Unless a settlement is reached soon, attorneys representing Loudon County Mayor Buddy Bradshaw and General Session and Circuit Court Clerk Lisa Niles will square off in Chancellor Frank Williams' court next week to argue a case that could end up forcing a tax increase.
"I don't think there will be any further negotiations," Bradshaw said this week.
Niles, who could not be reached for comment, filed the lawsuit in September 2014 demanding six additional deputy clerks, each at a $31,000 salary per year, and pay increases for all 17 full- and part-time employees in her office.
In appearances before the county commission Niles has blamed staff shortages for backlogs in the court system. The total cost to the county to fund her request was about $210,000 per year.
The county commission initially approved two additional clerks but Niles declined to accept the offer. In May the county discussed but declined to approve a counter-offer that included two more additional clerks.
It's not the first time Niles has threatened to sue the county for additional resources. In 2006 she threatened to sue the county for additional staff but the issue was settled when then-mayor Doyle Arp and commission approved two additional employees.
Bradshaw said he and the commission have worked hard to settle the case out of court but at this stage it's unlikely a settlement will be reached without trial. The county will have to pay legal costs for both sides, win or lose, he said.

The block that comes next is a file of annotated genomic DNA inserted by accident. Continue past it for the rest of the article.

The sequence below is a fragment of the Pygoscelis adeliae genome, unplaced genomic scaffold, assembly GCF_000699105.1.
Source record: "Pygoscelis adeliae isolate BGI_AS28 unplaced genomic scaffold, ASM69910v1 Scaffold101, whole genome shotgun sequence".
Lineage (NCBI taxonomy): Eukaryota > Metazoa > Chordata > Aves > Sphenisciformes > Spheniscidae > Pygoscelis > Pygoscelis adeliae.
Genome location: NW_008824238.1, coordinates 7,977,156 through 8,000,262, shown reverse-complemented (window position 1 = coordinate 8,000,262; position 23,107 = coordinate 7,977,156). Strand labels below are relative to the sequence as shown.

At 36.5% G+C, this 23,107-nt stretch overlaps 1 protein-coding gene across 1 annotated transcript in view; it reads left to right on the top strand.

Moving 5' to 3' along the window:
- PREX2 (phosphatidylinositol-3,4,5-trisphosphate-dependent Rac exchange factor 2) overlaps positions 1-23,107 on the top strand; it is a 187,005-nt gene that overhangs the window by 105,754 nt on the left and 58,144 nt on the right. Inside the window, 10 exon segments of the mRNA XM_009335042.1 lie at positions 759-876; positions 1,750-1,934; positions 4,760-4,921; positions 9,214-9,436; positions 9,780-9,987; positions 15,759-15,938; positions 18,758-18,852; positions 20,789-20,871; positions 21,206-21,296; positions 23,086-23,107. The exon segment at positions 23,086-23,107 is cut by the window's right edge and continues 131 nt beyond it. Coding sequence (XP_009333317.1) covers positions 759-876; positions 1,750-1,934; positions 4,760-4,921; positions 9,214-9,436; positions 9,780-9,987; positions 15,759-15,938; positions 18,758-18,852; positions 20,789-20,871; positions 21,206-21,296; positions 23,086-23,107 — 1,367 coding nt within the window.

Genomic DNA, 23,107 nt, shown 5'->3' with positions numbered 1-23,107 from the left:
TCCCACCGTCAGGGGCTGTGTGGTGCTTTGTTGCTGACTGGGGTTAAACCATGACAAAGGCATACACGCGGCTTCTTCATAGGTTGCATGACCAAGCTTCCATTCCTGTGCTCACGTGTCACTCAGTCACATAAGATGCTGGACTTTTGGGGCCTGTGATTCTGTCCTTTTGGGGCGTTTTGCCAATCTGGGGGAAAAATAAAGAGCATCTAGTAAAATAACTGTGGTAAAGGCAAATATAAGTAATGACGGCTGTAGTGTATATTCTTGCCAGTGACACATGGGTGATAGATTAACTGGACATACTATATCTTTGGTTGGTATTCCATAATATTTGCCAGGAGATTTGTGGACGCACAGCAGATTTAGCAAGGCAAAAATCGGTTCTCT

"The worst-case basis is that this could be very expensive for the county," he said.
Commissioner Van Shaver said that if the county loses it should only be required to pay "reasonable" legal fees. Some estimates on the legal costs have reached $100,000, he said.
The big cost to the county could be in the long-term recurring expenses if the judge decides to give Niles all the new employees and raises for staff that she has requested, he said.
"That's a tax increase for sure if she wins," Shaver said.
Bradshaw said it was too early to start predicting tax increases, noting the judge might choose from a number of options including giving Niles less than everything she has requested in the suit.
Even more problematic, if Niles is granted raises for all her staff, would be dealing with other county office heads who might demand raises for their staff, Shaver said. "She wants to pay her people more than any of the people working in other offices. What do we do about that?"
Shaver said he has a big problem with elected officials using such tactics.
"It's nothing but legal extortion," he said.
Attorney Joe Ford, who is representing Mayor Bradshaw, said legal costs might end up being a wash with the money the county saves in salary for the new clerks that the county offered to provide Niles.
"The county has not had to pay for the new employees who were approved but who were never hired over the last year and a half," he said.
Niles' attorney, Zachary Tenry, could not be reached for comment.